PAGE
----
One only needs to look at the parlous quality of state and territory curriculum to know where the true explanation lies for falling standards. Literature, especially classic texts, is no longer pre-eminent as students are asked to deconstruct SMS messages, graffiti and movie posters. Across Australia, many students are able to complete Year 12 English without ever reading a substantive novel or play.
Professional associations such as the Australian Association for the Teaching of English, faculties of teacher education and the Australian Education Union are also to blame for students under-performing. Not only have such groups forced a dumbed-down approach to curriculum on schools, but their argument that standards will only improve if more money is spent, based on overseas research, is wrong.
What can be done to raise standards? The question is more than academic, given Labor’s promise to address falling standards and develop more effective curriculums. Identifying the characteristics of better-performing education systems provides one avenue to strengthen our system(s). Countries that outperform Australia emphasise competitive external examinations; the curriculum is academic-based and there is a greater emphasis on effective classroom practice; students are streamed in terms of ability; and there is a differentiated curriculum, rather than a one-size-fits-all approach.
Ms Bishop said teacher unions and professional associations had some responsibility for falling educational standards. “Over the past 20 years, the influence of the education unions on school curriculum has led to the embrace of fads and political agendas rather than on the core skills of literacy and numeracy,” she said.
You could really scream, having read such things for the past thirty or forty years. There is nothing about the OECD’s latest results in the Program for International Student Assessment of 15-year-olds in 57 countries that would make me want to change one thing in What is literacy? or Why I reject Kevin Donnelly’s educational analysis or in any of the posts tagged “education” or “literacy” or “English studies” that pepper my various blogs.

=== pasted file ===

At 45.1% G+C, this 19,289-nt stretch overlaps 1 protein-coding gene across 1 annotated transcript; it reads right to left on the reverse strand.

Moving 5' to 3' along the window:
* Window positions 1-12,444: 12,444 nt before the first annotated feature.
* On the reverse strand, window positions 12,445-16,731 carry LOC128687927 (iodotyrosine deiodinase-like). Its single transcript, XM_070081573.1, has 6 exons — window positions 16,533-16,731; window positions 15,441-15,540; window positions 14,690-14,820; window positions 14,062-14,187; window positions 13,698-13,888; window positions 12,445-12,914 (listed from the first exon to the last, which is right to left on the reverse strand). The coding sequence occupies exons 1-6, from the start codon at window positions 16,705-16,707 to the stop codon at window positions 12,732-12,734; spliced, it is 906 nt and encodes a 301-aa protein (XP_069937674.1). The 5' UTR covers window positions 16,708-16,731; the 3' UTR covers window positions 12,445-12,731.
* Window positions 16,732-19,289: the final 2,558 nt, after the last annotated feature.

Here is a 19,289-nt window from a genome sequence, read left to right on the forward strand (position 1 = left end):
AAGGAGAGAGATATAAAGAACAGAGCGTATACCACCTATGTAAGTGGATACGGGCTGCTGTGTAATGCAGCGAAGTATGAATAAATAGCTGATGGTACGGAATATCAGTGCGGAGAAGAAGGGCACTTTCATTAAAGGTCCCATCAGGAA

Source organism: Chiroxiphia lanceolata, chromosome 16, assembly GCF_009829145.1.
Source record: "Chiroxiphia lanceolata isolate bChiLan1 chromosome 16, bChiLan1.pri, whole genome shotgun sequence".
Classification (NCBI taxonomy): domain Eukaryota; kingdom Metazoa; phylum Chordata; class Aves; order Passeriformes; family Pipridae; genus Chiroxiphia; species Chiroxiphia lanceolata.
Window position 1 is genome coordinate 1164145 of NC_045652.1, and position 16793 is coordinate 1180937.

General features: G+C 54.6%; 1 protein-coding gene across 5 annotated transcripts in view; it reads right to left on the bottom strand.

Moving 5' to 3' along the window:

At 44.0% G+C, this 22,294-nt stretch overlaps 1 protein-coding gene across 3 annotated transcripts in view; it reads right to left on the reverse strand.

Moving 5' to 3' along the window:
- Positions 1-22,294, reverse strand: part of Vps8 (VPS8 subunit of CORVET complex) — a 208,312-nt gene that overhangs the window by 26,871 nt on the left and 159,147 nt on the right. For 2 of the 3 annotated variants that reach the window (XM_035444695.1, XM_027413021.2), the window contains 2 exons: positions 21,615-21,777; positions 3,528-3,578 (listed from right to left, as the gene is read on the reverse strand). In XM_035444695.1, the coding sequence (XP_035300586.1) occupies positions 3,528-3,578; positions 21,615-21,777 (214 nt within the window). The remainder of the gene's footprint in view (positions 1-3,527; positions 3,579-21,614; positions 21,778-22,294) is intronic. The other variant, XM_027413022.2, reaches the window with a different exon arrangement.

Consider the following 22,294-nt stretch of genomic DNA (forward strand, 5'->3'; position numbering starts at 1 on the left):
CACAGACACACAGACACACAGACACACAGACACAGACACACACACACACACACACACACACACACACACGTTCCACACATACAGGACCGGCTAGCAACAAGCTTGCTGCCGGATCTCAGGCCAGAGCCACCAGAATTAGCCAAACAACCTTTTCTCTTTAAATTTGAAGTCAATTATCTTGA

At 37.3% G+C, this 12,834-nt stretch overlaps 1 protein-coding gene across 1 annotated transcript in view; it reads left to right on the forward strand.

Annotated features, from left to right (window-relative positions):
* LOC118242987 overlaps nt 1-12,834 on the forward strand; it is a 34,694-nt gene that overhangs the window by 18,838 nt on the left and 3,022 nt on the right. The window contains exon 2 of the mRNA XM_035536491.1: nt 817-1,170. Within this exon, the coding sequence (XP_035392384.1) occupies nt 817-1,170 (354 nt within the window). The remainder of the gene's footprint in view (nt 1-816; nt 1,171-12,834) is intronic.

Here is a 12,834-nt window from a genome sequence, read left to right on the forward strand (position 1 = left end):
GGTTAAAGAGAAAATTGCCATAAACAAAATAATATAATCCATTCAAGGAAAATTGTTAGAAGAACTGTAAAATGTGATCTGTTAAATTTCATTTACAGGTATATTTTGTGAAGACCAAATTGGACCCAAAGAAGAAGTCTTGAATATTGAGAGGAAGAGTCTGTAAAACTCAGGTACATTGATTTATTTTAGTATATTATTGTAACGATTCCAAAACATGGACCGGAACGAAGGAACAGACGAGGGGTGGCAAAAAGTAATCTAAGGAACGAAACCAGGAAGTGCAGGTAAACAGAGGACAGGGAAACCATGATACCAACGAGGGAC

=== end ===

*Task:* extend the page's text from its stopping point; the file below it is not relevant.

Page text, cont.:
First, the decline is hardly catastrophic.
Second, the ACT is the “best” (according to figures in the print edition of The Australian) despite the fact the HSC was abolished there thirty years ago and there are no “set texts”.
Third, whatever the politics you might make of it, the fact is the “decline” measures for the first time the performance of students who received all their education during the Howard years. In even more “dumbed down” times we appear to have done better.
Fourth, Finland does very well but Finnish is a highly regular language in its orthography, as is Korean whose Hangul writing system is, some say, the most logical of any extant. Nonetheless “Finland, Phonics, and Whole Language: Beginning Reading in a Regular Letter-Sound Correspondence Language” apparently argues:
that teachers in English-speaking countries can learn from problems Finnish teachers face and vice versa. Finds that, despite a highly regular writing system, Finnish teachers find that a heavy phonics emphasis does not solve their reading instruction problems.